Skip to main content

Acer caudatum

Acer caudatum subsp. ukurunduense - Ukurundu maple

The Ukurundu maple has a spreading, multi-stemmed, shrubby habit with layers of yellowish, finely hairy branches curving upwards and outwards. Gradually the bark on the branches changes to cinnamon brown and exfoliates in strips. In spring it flowers after leaf break with creamy white panicles; autumn colour varies from salmon-pink through orange-brown to violet.

Growing in the wild among the higher shrub layers of conifer forests, this maple is quite happy in shade. It is native to Japan and north-east Asia. In Finland, it can be mistaken for its American relative, mountain maple (A. spicatum). The latter has similar flower panicles but its leaves usually have only 3 lobes, compared with the 5 lobes of the Ukurundu, and mountain maple leaves are less hairy on their undersides. Also, mountain maple does not develop exfoliating bark, remaining smooth even when older.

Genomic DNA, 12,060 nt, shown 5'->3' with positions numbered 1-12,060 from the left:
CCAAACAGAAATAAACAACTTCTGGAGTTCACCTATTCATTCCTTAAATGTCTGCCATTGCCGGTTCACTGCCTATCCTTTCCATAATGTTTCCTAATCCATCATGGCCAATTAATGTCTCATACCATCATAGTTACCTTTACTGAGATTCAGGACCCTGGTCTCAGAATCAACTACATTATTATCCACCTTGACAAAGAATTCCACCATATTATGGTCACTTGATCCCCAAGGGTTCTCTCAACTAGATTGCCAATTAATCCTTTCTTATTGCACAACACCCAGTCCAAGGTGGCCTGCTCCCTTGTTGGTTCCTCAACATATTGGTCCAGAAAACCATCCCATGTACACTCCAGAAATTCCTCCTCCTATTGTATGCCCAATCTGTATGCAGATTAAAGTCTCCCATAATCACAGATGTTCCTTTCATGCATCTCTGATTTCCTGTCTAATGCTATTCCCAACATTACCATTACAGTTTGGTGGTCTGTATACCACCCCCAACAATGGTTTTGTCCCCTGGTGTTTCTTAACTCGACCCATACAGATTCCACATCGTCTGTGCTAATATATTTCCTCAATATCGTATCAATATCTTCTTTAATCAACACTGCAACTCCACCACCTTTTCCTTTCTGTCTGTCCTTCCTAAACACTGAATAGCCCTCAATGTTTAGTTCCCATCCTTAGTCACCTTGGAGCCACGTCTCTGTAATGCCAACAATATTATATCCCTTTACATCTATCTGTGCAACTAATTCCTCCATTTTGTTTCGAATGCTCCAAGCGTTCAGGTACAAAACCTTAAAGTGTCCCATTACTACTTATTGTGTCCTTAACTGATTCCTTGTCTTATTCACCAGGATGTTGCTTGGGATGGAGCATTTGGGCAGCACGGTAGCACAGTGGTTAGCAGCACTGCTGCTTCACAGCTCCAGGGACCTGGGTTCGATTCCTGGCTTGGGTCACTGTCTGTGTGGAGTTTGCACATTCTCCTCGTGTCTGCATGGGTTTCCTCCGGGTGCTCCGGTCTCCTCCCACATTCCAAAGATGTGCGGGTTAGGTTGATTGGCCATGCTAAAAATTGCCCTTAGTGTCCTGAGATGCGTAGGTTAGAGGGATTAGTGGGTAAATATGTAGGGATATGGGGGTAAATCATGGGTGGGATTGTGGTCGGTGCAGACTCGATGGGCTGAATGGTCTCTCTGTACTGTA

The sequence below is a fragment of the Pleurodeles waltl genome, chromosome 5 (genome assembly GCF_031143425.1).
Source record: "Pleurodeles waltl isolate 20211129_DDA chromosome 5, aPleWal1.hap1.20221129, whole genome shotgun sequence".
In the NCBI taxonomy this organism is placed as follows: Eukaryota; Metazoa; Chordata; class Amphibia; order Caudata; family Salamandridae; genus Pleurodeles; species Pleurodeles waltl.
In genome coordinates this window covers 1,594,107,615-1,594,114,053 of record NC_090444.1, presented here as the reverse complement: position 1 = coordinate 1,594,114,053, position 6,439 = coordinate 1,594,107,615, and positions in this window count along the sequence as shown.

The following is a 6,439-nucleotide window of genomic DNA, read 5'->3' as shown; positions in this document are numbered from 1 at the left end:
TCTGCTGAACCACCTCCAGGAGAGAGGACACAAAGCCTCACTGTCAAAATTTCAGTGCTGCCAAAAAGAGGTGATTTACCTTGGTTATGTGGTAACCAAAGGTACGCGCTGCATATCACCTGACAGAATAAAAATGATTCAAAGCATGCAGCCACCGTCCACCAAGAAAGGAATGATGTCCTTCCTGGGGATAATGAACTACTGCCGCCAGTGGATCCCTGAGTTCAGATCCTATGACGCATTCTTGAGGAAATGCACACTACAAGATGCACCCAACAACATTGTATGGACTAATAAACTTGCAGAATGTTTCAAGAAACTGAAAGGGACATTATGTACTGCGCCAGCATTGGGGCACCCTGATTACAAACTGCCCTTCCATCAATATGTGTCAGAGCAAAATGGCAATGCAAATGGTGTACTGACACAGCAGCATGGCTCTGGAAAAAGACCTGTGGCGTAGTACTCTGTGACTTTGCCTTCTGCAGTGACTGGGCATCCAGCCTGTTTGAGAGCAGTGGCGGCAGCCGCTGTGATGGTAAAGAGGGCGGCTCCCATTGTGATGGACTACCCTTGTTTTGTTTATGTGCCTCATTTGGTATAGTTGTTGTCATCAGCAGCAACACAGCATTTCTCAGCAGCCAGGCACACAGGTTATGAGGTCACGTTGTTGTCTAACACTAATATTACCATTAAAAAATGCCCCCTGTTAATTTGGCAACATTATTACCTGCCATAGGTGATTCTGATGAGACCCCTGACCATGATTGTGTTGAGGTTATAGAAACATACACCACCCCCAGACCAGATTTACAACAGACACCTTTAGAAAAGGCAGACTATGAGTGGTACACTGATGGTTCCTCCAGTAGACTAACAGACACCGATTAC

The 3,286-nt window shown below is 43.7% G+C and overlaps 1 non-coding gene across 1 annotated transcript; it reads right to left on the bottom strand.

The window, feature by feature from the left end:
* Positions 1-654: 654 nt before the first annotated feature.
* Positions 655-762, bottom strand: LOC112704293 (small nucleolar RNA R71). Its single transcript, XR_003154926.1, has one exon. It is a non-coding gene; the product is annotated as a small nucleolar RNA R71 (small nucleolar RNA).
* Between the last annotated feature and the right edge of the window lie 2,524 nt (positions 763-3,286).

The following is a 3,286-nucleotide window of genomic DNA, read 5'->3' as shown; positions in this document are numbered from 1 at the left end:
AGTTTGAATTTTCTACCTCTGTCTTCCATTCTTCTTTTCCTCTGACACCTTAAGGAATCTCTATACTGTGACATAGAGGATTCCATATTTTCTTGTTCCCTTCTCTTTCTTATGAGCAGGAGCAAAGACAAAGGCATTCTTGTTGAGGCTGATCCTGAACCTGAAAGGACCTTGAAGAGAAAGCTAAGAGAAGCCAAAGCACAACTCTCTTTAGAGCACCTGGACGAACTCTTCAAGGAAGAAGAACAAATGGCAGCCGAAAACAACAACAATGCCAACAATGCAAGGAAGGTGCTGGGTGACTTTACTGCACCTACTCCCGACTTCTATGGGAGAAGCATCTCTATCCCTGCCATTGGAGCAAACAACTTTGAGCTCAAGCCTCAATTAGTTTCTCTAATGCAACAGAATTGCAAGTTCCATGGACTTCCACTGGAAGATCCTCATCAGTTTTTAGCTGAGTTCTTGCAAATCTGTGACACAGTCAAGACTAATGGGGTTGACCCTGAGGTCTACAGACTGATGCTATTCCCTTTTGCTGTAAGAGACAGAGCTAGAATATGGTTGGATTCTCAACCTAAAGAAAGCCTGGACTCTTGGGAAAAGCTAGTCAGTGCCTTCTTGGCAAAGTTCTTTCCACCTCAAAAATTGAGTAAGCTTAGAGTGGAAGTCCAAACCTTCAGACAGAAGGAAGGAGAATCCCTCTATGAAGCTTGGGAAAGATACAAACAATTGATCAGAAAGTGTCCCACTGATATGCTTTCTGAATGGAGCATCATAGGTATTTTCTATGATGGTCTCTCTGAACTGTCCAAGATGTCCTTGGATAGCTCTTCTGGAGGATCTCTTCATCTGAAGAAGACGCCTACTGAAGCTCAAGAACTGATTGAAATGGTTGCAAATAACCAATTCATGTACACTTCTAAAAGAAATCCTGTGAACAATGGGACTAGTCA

Both these maples are extremely winter hardy, given suitable provenances, though there have been more problems growing the Ukurundu, at least at Mustila.


Syndicate content